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(The Organic Prepper)—COP28 is wrapping up, and I’m never going to eat a chicken nugget again. Why? Because of the relentless drive toward getting “novel protein” (insects and cultured meat) into the food supply.
This year’s climate summit was the first to extensively address food production. There was a Food Systems Pavilion with eight thematic days, and one of those days was exclusively about how to “Advance Protein Diversification.”
In other words, how to get people to eat stuff they don’t want to.
The publishing industry is getting into this, too. You can find dozens of books that have been recently brought to market, earnestly promoting insects as food to save the planet. These are not to be outdone by books swearing that lab-grown meat will revolutionize food.
They discussed how to “push” consumers toward novel protein.
Discussions highlighted innovations in Israel, Brazil, Singapore, Denmark, and the Netherlands, all countries that have pioneered research in either insect farming or cultured meat. The folks at the climate summit discussed “how we can push others toward the tipping point in protein diversification.”
One discussion focused on circular agrifood and biomass. “Circular agrifood” sounds high-tech but really boils down to waste processing. For example, a farm may be perfectly circular if livestock exclusively consumes vegetation on the farm, their poop is spread around the pastures, they get processed on-farm, and the waste materials are buried, fed to dogs, or otherwise kept on the property. Two hundred years ago, most farms were “circular agrifood systems.”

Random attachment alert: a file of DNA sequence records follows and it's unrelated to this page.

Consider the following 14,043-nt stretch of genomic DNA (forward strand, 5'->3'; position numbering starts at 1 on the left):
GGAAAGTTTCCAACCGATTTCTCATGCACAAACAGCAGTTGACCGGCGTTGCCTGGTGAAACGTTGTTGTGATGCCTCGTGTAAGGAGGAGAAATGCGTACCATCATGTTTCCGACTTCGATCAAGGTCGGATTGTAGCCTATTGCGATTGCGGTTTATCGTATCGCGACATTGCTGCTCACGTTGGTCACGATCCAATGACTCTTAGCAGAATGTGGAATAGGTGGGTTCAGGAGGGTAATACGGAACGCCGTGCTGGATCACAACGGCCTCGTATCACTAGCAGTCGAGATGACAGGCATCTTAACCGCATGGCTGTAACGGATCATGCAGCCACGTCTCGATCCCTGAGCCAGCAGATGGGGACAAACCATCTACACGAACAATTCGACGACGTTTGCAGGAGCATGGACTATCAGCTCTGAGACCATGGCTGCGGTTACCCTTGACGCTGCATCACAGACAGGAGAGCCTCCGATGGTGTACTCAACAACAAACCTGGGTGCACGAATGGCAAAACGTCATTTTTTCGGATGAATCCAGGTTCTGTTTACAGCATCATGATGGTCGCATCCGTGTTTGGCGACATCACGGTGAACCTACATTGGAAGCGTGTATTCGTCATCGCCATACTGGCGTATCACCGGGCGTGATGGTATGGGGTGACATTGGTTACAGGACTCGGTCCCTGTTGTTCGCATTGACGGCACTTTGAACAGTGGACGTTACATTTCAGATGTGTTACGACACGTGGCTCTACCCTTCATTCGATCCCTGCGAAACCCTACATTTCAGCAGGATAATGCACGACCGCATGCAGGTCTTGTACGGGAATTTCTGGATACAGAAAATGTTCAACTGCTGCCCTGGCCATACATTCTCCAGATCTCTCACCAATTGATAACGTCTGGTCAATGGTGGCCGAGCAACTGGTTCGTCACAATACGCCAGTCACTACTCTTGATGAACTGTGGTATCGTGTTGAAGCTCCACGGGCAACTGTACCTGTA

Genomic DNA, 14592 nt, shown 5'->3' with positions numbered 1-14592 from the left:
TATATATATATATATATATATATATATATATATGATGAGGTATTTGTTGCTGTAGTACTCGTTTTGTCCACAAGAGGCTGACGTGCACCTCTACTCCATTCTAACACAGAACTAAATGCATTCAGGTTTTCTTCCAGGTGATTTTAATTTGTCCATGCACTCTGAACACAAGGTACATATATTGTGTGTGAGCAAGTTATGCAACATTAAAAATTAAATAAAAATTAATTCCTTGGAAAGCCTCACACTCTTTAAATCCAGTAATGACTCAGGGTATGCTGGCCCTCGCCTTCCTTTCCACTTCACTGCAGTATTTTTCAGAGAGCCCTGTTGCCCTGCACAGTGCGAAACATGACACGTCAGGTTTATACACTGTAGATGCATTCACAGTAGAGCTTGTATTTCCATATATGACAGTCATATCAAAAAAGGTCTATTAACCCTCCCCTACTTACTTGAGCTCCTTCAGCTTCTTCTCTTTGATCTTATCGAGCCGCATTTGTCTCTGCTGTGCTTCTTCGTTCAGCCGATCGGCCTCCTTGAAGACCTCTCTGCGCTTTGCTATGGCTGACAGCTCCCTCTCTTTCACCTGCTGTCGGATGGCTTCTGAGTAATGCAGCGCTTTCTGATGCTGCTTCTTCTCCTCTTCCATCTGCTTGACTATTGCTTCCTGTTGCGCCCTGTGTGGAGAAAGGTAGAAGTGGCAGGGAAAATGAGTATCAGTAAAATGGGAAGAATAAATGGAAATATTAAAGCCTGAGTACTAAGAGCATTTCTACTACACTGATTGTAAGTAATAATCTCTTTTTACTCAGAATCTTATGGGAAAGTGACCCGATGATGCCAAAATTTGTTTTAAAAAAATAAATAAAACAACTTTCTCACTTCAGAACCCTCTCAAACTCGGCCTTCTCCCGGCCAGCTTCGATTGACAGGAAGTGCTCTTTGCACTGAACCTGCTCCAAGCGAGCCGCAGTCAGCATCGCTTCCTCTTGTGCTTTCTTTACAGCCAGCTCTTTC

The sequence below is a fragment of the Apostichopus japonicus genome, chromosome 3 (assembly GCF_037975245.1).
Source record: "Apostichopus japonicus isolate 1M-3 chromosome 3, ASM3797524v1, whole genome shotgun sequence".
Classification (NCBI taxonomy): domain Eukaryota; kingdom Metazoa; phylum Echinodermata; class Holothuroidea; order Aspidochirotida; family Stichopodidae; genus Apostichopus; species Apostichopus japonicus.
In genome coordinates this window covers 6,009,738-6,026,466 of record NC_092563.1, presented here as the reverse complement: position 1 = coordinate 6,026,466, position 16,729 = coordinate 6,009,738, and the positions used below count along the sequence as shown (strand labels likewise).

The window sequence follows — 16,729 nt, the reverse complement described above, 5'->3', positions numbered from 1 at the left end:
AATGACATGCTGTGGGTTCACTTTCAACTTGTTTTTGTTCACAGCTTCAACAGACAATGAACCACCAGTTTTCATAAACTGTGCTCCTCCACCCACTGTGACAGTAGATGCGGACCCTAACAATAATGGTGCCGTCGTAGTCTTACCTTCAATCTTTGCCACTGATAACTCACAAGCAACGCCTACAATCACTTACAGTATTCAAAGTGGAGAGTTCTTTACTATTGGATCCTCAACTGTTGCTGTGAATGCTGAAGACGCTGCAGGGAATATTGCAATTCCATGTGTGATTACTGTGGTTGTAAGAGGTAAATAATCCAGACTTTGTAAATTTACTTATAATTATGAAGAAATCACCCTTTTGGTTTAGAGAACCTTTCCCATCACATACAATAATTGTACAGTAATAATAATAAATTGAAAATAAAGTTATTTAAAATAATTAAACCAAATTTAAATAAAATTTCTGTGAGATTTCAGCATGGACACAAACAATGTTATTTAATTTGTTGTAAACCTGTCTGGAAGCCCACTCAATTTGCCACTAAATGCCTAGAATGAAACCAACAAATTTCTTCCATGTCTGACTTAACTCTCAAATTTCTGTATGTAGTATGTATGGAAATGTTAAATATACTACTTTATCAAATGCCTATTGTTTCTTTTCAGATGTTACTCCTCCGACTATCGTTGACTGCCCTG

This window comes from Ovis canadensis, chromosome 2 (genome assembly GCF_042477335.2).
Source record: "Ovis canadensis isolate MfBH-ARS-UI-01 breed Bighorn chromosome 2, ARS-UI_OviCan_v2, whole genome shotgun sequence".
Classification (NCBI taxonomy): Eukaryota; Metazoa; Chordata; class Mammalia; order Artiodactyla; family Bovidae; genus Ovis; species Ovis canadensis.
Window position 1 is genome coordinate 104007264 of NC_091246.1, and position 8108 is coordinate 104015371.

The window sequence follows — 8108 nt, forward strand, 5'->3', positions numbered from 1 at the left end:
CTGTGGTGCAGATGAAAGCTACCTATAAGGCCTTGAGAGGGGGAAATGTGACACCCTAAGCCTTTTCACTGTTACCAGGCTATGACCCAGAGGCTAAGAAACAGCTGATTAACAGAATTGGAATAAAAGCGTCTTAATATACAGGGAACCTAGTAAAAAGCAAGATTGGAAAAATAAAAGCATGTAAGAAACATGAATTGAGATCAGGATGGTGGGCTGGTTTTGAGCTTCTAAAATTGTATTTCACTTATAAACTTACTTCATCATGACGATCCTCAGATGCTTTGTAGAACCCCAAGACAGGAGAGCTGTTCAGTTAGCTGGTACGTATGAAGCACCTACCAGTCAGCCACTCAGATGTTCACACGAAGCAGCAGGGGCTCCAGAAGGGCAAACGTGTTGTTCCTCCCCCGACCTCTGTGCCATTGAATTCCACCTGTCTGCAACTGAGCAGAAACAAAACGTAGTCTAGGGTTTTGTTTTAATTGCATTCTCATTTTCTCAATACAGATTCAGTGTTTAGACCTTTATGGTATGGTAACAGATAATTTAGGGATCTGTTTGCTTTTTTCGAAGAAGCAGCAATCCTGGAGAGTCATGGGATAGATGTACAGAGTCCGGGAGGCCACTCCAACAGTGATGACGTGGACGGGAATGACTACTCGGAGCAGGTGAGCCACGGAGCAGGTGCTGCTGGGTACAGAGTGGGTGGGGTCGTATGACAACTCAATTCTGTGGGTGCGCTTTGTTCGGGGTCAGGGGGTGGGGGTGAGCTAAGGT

So, are they promoting the traditional closed-loop, locally-owned, independently operated farms?
Not quite. This discussion was chaired by an expert in waste management and a representative of an innovative food processing company, not managers of closed-loop farms.
In fact, if you live in a wealthy country, these people may see your local farmer as the problem, not the solution. Speakers at COP28 summits blame overconsumption in wealthy countries for food instability in poorer ones.
This is a gross simplification of an incredibly complex set of problems.
Overconsumption of food isn’t just a “rich people problem.” It’s the opposite.
For starters, overconsumption of food is not necessarily related to overall wealth. You don’t see overweight people walking around elite enclaves like Malibu or Aspen. They’re in the poorer parts of major cities, and throughout rural America.
I spent much of my childhood in a low-income household. People at the bottom of the socioeconomic food chain are not overconsuming pastured steaks and Kerrygold butter. They’re overconsuming the stuff their SNAP benefits pay for at Dollar Tree, foods like Doritos and Mountain Dew. These foods are artificially cheap because they are made of processed corn, which is heavily subsidized by the government.
US Agriculture Secretary Tom Vilsack is aware of this. He was less militant about eliminating meat from American diets than his European counterparts. His talks during “Food Day” emphasized less food wastage rather than eliminating meat and dairy. However, the Intergovernmental Panel on Climate Change (IPCC) insists that affluent Westerners need to reduce meat and dairy consumption by 35-50% to achieve climate goals.
Climate change is being blamed for food shortages in developing countries. However, you cannot ignore the role distribution problems play. These might be related to war or to internal problems such as corruption. They are not necessarily affected by the actions of wealthier countries.
Solving the problem of low-income, overweight Americans would involve massive cultural changes. It would involve fixing the subsidy system that makes junk food so cheap. It would involve a huge push to re-introduce home economics classes, empowering people to prepare their own food. And it would involve a change in cultural expectations. When working multiple part-time jobs is the norm, it’s really hard to find time to prepare healthy meals.